The joy of the former president was, however, made fuller by the seminar which highly reliable sources say was a platform for a re- launch into politics. Like an ailing brand with flagging sales, TEMPO learnt, Babangida' s friends, at his prompting, gathered at Jos to begin a subtle aggressive selling of Babangida to Nigerians with the 2003 presidential election in mind. Former Vice-President, Admiral Augustus Aikhomu who delivered the first speech at the seminar, described the leadership of his former boss as brilliant. IBB was doing the best for the nation but unfortunately, he was misled by others. And IBB regime still remains the best today, Aikhomu said. Aikhomu cautioned Nigerians against castigating the nation's leaders adding that whatever mistakes IBB made were unintentional. Aikhomu's speech brought a little smile of contentment to Babangida's lips. However, greater satisfaction was still on the way. It did not take long in coming, off the mouth of Chief Alex Akinyele, chairman of the Open Session on the Babangida Regime. It had the sound of a sales pitch. Undisguisedly condescending and garish: IBB is my mentor up till tomorrow. In fact, I will die for IBB. Let the press go to hell. I repeat, I will die for IBB, Akinyele declared exuberantly. Instantly, the room rocked with laughter. But Akinyele was not done yet. Facing the journalists covering the session, the former minister spilled another comic remark, saying; yes, I agree to be called IBB boy any day. Yes, pressmen, IBB is my mentor. You can write whatever you want, it's your papers. Though comical, Akinyele's remarks fitted into 'advertising objective' of the organisers of the symposium.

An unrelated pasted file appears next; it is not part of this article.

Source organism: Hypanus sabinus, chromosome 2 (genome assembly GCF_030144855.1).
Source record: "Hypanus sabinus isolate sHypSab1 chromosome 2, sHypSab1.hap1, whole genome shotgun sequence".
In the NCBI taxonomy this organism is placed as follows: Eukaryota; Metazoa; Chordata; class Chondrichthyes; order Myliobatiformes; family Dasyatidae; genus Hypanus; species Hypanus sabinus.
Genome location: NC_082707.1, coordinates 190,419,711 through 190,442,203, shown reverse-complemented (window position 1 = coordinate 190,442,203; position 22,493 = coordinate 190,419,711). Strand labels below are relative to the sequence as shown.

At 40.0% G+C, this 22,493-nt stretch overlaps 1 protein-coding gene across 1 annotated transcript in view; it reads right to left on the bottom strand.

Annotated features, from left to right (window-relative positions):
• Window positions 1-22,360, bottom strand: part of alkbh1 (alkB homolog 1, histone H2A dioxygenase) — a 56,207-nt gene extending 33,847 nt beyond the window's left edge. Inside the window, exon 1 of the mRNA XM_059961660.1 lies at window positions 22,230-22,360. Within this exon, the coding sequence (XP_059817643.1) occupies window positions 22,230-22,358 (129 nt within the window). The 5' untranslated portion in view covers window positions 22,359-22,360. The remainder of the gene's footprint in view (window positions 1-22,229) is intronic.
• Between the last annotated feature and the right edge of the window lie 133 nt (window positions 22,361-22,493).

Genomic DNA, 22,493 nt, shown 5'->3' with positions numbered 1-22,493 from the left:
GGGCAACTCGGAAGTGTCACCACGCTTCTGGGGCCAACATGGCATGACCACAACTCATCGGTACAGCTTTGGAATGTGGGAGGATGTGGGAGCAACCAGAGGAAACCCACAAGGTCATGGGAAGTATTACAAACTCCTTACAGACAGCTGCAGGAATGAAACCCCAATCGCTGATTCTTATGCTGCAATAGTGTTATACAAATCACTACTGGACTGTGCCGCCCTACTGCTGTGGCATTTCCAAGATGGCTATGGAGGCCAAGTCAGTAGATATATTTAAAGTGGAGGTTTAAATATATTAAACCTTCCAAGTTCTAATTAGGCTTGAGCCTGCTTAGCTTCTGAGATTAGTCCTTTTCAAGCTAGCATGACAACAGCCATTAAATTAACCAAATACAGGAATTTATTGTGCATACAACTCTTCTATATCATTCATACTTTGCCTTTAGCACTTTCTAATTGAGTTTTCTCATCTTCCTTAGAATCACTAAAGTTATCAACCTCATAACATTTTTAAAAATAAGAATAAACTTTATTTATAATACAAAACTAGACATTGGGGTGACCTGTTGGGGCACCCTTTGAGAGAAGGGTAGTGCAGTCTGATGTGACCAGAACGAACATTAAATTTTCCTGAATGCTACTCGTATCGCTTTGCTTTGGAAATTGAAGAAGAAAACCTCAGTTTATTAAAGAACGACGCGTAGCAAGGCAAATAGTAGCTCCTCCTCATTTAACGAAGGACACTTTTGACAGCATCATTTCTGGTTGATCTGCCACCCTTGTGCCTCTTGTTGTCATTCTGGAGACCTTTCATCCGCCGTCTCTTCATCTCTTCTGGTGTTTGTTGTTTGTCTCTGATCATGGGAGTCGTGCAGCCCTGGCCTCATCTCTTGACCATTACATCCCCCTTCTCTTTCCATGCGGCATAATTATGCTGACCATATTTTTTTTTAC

Other discussants took turns to air their observations on the presentations in the various aspects of the Babangida regime. Not surprisingly, Chief Duro Onabule; Alhaji Gambo Jimeta; former inspector-general of the police; Mr.

Pascal Bafyau; Maj-Gen. John Shagaya; Alhaji Shehu Musa, former chairman of the National Population Commission and numerous others, scored the Babangida regime high. Prof. Bolaji Akinyemi and a few others, however, differed on the prevalent position among the participants. Akinyemi who broke ranks with Babangida after the annulment of the 1993 presidential election, shocked the gathering when he spoke. The chieftain of the National Democratic Coalition (NADECO) called for the convocation of a Sovereign National Conference with a view to redressing the nation's structural imbalances. He also advocated cancellation of zoning political offices to the detriment of candidates being elected on merit. Office holders should be elected on merit and not through this zoning process. But, Akinyemi shied away from directly attacking the Babangida regime's policies. Comrade Uche Chukwumerije, former information secretary and a spirited defender of Babangida, however, threw in a few harsh words on the Structural Adjustment Programme (SAP) of the regime. Only the rich could withstand SAP and not the poor, he said.

Overall, it was smooth-sailing for the former president who was endlessly showered with sweetheart presentations by participants at the seminar. It could not have been any other way. It was exclusively gathered that the seminar, from planning to execution, was Babangida's idea designed to present him to Nigerians, preparatory to his running for the presidency in 2003.